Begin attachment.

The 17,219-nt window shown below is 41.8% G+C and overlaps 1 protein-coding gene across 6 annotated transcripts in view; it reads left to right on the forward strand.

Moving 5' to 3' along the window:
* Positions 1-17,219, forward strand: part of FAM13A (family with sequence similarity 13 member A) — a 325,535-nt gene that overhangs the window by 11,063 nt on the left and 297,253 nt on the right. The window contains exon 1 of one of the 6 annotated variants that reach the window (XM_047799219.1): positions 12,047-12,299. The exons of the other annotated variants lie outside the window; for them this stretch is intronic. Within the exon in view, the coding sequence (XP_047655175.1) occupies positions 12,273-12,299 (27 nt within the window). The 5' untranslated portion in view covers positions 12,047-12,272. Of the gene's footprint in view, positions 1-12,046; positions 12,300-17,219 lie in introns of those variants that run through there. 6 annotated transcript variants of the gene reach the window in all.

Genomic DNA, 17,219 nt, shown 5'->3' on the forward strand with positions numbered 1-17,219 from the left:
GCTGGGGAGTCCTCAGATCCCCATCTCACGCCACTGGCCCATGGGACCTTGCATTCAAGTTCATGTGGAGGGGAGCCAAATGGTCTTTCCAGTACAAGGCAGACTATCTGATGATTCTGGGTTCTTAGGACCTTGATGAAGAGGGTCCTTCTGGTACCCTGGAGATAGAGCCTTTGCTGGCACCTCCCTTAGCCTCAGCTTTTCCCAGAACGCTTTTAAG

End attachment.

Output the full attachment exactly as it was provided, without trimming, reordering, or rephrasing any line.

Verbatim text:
The 17,219-nt window shown below is 41.8% G+C and overlaps 1 protein-coding gene across 6 annotated transcripts in view; it reads left to right on the forward strand.

Moving 5' to 3' along the window:
* Positions 1-17,219, forward strand: part of FAM13A (family with sequence similarity 13 member A) — a 325,535-nt gene that overhangs the window by 11,063 nt on the left and 297,253 nt on the right. The window contains exon 1 of one of the 6 annotated variants that reach the window (XM_047799219.1): positions 12,047-12,299. The exons of the other annotated variants lie outside the window; for them this stretch is intronic. Within the exon in view, the coding sequence (XP_047655175.1) occupies positions 12,273-12,299 (27 nt within the window). The 5' untranslated portion in view covers positions 12,047-12,272. Of the gene's footprint in view, positions 1-12,046; positions 12,300-17,219 lie in introns of those variants that run through there. 6 annotated transcript variants of the gene reach the window in all.

Genomic DNA, 17,219 nt, shown 5'->3' on the forward strand with positions numbered 1-17,219 from the left:
GCTGGGGAGTCCTCAGATCCCCATCTCACGCCACTGGCCCATGGGACCTTGCATTCAAGTTCATGTGGAGGGGAGCCAAATGGTCTTTCCAGTACAAGGCAGACTATCTGATGATTCTGGGTTCTTAGGACCTTGATGAAGAGGGTCCTTCTGGTACCCTGGAGATAGAGCCTTTGCTGGCACCTCCCTTAGCCTCAGCTTTTCCCAGAACGCTTTTAAG